Outside view of University College Hospital on the corner of Euston Road and Tottenham Court Road.
University College Hospital on the corner of Euston Road and Tottenham Court Road is the successor building to the Middlesex Hospital where the first Aids treatment ward was located.

A new memorial to remember those who died from an Aids-defining illness and those who have survived could be sited somewhere on Tottenham Court Road in time for World Aids Day 2021 — 40 years since the first patients were diagnosed — if plans by a campaign group are successful.

The London AIDS Memorial will remember those touched by HIV/Aids across the UK and will be the first such monument in London.

Ash Kotak who is leading the campaign for the memorial said that Fitzrovia and sites either side of Tottenham Court Road have a strong connection to the 40 year history of HIV and Aids.

To the west of Tottenham Court Road lies the site of the Middlesex Hospital, which used to stand on Mortimer Street, where the first Aids ward in the UK was set up.

It became famous in 1987 when Princess Diana made a visit. In front of television cameras and the press she shook the hand of a man suffering with the illness, and she did so without gloves — publicly and viscerally challenging the myth that HIV/Aids was passed between people by touch.

Nearby was James Pringle House, which used to stand on Charlotte Street, a clinic for the treatment of sexually transmitted diseases and which saw some of the first cases of HIV.

The Bloomsbury Clinic at The Mortimer Market Centre provides treatment for patients with HIV.

Today on the east side of Tottenham Court Road is the successor to the Middlesex Hospital, University College Hospital, and also the Bloomsbury Clinic, part of The Mortimer Market Centre, which is one of the busiest HIV treatment centres in the UK. 

“Delivering the permanent London AIDS Memorial on Tottenham Court Road will offer a place for us to remember our dead from Aids-defining illnesses in London, celebrate resilience and resistance and the advances that have been made towards survival and also unite us to fight on to end HIV transmissions and Aids deaths worldwide,” says Kotak. 

“Forty-two percent of 37.9 million people living with HIV worldwide still cannot access lifesaving medications and they may die. Further, anyone on working medications today cannot pass on HIV to anyone else.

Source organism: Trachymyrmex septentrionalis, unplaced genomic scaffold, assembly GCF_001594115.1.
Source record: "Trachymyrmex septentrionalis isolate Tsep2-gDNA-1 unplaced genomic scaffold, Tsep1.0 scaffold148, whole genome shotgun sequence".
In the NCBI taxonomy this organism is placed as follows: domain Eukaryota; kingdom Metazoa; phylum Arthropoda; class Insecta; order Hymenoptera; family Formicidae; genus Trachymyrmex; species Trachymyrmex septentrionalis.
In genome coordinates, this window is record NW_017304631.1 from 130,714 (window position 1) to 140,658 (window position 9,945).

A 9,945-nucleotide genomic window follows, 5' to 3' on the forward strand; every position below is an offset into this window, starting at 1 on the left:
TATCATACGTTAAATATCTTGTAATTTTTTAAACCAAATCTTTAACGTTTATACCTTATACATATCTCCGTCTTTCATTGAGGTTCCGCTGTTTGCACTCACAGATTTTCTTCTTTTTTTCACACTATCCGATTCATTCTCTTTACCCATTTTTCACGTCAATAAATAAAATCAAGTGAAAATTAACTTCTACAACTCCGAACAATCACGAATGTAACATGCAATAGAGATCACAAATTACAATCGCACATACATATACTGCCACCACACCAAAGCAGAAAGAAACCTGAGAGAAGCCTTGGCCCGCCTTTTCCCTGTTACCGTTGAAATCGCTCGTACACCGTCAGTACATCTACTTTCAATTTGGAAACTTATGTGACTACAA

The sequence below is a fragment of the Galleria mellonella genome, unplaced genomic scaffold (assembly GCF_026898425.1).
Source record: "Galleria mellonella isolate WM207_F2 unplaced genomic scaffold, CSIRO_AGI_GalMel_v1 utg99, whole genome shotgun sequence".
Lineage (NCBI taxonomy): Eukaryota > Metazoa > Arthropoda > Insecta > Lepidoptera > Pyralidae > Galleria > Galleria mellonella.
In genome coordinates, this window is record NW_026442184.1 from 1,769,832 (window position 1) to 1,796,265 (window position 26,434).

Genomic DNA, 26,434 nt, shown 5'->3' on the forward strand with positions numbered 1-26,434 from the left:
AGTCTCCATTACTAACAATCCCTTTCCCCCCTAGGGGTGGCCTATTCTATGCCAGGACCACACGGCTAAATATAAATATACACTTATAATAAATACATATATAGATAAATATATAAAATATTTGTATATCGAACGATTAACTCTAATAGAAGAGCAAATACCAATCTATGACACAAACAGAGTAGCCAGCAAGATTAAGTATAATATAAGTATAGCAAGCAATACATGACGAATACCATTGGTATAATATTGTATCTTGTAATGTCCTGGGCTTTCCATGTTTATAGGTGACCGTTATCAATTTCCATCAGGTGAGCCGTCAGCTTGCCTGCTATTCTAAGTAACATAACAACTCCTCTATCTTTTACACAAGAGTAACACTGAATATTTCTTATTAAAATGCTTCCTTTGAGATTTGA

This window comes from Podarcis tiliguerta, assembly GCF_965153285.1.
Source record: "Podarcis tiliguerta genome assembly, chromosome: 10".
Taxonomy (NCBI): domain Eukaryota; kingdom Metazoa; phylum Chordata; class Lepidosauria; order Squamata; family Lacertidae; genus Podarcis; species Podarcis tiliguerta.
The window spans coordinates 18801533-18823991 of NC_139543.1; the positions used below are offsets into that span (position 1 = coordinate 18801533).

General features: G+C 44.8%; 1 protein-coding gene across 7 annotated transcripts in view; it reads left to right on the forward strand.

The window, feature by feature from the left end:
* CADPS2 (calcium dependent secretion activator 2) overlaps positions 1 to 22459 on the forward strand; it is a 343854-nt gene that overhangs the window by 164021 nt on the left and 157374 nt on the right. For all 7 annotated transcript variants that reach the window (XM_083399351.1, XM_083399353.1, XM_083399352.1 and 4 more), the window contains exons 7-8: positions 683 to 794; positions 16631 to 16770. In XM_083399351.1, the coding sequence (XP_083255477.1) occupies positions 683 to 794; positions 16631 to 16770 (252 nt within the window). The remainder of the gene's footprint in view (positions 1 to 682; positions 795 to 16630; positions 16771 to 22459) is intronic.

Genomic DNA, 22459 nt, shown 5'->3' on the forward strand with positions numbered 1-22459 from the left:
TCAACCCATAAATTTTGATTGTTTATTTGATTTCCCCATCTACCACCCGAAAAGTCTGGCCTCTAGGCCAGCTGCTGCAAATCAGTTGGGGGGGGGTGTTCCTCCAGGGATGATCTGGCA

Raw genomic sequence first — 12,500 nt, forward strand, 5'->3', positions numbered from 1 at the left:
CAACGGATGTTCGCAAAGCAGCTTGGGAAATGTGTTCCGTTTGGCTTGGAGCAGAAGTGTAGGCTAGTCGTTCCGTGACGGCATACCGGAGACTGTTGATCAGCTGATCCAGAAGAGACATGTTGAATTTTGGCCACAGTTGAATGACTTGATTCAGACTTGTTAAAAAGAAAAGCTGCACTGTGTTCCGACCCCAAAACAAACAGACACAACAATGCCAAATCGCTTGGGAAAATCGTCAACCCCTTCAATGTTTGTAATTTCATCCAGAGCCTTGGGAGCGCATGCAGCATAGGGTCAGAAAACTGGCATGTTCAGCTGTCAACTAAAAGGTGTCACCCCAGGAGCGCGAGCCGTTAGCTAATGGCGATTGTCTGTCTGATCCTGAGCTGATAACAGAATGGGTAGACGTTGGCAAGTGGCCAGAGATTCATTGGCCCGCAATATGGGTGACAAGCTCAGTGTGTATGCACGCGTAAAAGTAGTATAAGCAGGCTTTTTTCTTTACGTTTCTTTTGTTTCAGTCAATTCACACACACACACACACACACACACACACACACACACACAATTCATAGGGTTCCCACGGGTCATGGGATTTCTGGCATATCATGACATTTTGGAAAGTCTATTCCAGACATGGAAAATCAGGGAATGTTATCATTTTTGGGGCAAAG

“Shame and stigma stops people testing. It also caused many people dying of an Aids-defining illness to be rejected. Their families and friends could not talk about their loved ones and Aids because of the reaction.

“The #LondonAIDSMemorial will bring closure for so many and also mark HIV in London, saying it happened here, it was terrible and we must never forget,” says Kotak.  

The exact location on Tottenham Court Road has yet to be decided and Fitzrovia News understands that finding a suitable site has proven to be difficult due to a lack of public open space, especially as the memorial is of such importance to not only London but the UK.

A final design for the memorial has yet to be revealed but it will be based on the idea of a “Tree of Resilience, Resistance and Resonance”, according to the campaign’s fundraiser page. In January Fitzrovia News was shown early designs for the tree which would be cast in bronze and stand around three-and-a-half metres tall.

A Camden Council spokesperson told Fitzrovia News: “We are proud to be working with AIDS Memory UK Campaign to bring forward plans for a memorial on Tottenham Court Road that will remember all those who have sadly died from the virus.

“It will also pay tribute to the lives saved by our local health services, from the first Aids ward at the former Middlesex Hospital to the important medical work that continues in the area today.”

A formal application to site the memorial is due to be submitted to Camden Council within weeks. The London AIDS Memorial campaign hopes to be able to unveil it in time for World Aids Day on 1 December 2021 — 40 years since the first cases of Aids were reported.